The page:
Kevin Currell is Head of Performance Nutrition, at the English Institute of Sports and is also Lead Performance Nutritionist for British Athletics and GB Short Track. We spoke to Kevin about hydration and its effects on performance.
The amount of water in your body could be anywhere from 50% to 75% and this is in constant flux and change. Exercise adds to this, so when you start to workout, blood is diverted to the muscles and to the surface of the skin. When your muscles contract, the breakdown of energy leads to a production of heat, and this needs to be dissipated or your core body temperature will continue to rise. As this heat is produced in the muscles, it is transferred to the blood and then through the circulation to the skin where it can escape into the air. To help this heat escape effectively the body starts to sweat, which produces a film of water on our skin. When this evaporates it has a cooling effect and is one of the main mechanisms by which our body regulates temperature.
The exact effect on hydration on exercise performance is a controversial area of sports nutrition, with many conflicting bits of evidence. There are grand statements, such as, ‘for every 1% increase in dehydration, there is a 10% decrease in performance’ right through to the other extreme of ‘hydration status has no effect on performance whatsoever.’
The reality is likely to be somewhere in between the two and is also very individual. This makes absolute sense, as walk into any gym and you’ll be able to observe the individual variation in sweat rates. One person can be jogging away on the treadmill and only have a light sheen of sweat, whereas the next can look like they‘ve poured a bucket of water over their head! So how can you make sure you are in the best state to perform? Here are three great tips:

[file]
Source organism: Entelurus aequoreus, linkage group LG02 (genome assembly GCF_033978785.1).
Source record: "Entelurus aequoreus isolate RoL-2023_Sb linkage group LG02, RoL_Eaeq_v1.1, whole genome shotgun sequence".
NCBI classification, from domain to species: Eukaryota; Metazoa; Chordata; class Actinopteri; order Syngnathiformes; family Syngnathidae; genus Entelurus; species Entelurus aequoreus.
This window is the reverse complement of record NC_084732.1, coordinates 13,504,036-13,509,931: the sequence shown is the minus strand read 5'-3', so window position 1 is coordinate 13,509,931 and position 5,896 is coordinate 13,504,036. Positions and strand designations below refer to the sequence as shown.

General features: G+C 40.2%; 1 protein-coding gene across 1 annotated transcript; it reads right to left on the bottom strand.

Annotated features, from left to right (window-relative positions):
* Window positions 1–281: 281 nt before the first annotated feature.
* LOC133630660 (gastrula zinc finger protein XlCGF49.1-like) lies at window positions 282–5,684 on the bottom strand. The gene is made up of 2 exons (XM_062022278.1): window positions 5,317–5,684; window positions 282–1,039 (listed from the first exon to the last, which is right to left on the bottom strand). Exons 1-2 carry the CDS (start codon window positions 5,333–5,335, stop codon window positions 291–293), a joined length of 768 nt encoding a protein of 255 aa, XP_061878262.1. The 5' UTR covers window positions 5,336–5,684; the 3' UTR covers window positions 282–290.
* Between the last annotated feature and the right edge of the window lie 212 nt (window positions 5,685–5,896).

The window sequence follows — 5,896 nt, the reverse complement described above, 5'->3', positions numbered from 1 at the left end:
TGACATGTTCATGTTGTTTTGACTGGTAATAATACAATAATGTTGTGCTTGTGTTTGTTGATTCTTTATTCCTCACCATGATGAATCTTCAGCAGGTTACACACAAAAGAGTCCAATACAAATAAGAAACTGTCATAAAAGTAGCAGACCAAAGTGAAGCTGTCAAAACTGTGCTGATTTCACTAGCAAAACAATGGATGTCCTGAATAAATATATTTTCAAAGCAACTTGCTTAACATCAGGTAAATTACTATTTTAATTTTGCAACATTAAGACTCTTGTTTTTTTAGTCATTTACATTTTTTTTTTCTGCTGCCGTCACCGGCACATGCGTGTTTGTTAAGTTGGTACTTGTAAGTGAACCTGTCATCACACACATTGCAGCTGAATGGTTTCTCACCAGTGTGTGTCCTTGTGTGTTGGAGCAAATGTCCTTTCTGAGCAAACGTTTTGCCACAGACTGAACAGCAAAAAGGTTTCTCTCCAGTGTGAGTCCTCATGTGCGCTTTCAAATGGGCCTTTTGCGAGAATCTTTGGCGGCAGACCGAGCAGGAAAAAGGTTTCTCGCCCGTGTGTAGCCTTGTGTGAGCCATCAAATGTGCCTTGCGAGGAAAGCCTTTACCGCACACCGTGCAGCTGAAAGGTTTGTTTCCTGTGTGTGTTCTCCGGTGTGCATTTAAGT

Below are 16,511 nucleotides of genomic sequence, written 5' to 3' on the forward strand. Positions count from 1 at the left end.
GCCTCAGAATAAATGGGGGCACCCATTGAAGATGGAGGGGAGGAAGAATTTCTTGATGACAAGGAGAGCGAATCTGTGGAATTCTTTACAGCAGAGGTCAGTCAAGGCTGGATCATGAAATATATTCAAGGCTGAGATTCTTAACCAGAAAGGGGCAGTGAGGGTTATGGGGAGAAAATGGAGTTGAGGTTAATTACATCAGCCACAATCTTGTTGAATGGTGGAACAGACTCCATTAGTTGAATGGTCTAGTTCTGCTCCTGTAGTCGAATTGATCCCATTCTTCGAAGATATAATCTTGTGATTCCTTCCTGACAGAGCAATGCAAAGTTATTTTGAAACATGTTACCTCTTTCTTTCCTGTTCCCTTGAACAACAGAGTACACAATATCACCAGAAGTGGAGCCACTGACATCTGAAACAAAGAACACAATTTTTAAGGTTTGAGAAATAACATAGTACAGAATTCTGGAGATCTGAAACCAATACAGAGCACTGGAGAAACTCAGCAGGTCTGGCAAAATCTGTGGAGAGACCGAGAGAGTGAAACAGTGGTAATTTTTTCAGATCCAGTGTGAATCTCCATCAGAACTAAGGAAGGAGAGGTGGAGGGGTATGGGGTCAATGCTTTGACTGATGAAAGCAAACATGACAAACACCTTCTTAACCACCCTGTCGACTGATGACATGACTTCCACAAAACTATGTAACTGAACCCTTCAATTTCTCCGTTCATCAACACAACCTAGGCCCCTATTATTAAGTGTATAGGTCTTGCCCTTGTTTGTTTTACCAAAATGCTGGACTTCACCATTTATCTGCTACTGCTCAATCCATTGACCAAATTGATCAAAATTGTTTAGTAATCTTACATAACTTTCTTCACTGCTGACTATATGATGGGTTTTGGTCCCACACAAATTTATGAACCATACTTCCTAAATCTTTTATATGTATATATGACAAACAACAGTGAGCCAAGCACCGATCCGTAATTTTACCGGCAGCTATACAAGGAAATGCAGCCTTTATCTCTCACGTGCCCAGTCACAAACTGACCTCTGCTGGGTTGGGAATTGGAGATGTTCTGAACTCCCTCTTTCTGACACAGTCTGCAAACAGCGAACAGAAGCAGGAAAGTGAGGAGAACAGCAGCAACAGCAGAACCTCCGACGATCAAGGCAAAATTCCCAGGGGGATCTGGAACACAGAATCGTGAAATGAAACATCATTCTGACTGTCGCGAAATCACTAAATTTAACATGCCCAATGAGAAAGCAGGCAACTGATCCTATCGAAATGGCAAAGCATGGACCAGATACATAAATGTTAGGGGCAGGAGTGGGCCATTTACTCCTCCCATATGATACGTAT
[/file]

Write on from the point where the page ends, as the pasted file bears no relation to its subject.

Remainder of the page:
- Make sure you start the exercise session in a hydrated state
There’s no point in starting a training session dehydrated. It will only increase your perception of effort and make things seem harder. Simply monitor your urine colour and output. If your urine looks like lemonade you are likely to be hydrated, if it looks like apple juice then consider drinking more water.
- During exercise
Don’t worry about it too much – you certainly don’t need to take one of those hand held bottles on a 5 km run!
- Post exercise If you want to be really accurate with this one, then weigh yourself before and after exercise. For every 1kg you lose, make sure you consume 1.5L of fluid after exercise and before you exercise again or go to bed. Make sure the drink contains some sort of electrolyte to help keep the water in your body rather than passing straight through you.